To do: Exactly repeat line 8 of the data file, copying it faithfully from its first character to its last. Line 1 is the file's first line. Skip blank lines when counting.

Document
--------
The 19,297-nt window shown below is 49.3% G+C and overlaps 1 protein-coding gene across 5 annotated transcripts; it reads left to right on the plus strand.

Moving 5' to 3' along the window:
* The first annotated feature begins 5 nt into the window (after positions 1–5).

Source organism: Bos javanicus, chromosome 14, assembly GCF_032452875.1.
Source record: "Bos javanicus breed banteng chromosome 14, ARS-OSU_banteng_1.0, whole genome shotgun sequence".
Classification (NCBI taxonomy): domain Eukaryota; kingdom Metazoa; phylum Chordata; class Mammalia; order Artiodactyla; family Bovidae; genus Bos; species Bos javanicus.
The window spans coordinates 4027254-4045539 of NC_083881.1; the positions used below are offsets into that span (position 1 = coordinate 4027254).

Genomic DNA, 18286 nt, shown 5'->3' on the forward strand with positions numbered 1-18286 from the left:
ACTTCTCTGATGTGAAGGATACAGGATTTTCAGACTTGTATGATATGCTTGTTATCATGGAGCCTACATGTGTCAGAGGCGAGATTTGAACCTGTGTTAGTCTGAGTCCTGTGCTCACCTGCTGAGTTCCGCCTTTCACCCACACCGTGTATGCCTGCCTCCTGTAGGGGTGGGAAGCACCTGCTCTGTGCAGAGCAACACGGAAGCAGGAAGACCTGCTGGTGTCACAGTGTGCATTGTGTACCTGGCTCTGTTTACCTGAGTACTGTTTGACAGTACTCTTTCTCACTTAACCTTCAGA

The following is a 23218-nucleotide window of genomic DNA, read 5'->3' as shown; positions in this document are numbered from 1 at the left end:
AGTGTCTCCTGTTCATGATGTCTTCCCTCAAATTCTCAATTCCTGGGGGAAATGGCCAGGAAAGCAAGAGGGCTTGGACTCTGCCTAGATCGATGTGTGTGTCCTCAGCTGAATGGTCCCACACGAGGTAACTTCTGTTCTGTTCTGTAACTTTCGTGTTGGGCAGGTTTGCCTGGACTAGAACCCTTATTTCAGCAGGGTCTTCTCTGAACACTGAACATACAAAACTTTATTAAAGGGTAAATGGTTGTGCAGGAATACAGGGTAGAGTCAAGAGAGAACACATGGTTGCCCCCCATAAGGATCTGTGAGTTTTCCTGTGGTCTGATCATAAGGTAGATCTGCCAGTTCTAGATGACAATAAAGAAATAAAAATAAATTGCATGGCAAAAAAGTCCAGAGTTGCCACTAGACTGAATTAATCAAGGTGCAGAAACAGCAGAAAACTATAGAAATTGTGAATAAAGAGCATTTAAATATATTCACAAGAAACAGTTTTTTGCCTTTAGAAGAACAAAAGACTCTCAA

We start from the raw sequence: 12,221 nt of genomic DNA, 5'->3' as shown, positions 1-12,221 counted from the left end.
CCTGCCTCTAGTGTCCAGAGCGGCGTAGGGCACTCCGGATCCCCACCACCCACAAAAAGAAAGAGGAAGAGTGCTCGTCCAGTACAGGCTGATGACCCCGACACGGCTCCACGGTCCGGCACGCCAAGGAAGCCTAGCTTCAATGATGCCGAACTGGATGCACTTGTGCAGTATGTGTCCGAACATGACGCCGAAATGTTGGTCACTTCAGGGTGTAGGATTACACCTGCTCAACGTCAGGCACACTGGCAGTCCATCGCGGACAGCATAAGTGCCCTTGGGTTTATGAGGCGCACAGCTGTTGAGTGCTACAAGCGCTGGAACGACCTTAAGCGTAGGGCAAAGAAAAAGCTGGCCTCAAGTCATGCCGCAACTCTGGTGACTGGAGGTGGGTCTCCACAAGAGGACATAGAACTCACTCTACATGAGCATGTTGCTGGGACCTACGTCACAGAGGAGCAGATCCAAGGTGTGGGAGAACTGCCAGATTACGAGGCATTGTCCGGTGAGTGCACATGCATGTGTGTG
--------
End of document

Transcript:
Genomic DNA, 18286 nt, shown 5'->3' on the forward strand with positions numbered 1-18286 from the left: